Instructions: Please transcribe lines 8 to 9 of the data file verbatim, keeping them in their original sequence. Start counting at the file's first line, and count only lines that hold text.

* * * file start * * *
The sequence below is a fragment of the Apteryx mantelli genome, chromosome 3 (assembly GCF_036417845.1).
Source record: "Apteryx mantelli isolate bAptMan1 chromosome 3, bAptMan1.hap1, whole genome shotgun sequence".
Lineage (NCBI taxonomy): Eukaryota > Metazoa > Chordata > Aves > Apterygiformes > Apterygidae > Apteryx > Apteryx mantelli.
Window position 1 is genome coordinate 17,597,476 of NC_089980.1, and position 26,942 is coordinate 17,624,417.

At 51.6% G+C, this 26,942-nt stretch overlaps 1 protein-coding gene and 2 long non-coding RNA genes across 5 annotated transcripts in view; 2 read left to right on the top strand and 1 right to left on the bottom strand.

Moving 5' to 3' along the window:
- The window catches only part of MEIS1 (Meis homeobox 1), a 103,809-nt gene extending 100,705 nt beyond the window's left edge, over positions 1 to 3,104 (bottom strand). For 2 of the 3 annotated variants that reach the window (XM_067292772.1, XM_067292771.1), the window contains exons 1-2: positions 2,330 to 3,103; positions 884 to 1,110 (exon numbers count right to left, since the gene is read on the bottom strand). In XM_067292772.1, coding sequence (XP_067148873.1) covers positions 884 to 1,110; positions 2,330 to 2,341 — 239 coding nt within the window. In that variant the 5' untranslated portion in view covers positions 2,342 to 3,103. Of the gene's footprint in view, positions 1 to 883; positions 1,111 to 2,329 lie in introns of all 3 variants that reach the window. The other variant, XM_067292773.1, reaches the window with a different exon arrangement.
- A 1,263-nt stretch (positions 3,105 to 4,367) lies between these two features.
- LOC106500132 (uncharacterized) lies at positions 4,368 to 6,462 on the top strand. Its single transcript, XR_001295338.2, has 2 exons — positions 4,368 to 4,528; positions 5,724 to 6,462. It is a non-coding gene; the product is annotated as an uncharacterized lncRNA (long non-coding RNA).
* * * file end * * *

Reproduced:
- A 1,263-nt stretch (positions 3,105 to 4,367) lies between these two features.
- LOC106500132 (uncharacterized) lies at positions 4,368 to 6,462 on the top strand. Its single transcript, XR_001295338.2, has 2 exons — positions 4,368 to 4,528; positions 5,724 to 6,462. It is a non-coding gene; the product is annotated as an uncharacterized lncRNA (long non-coding RNA).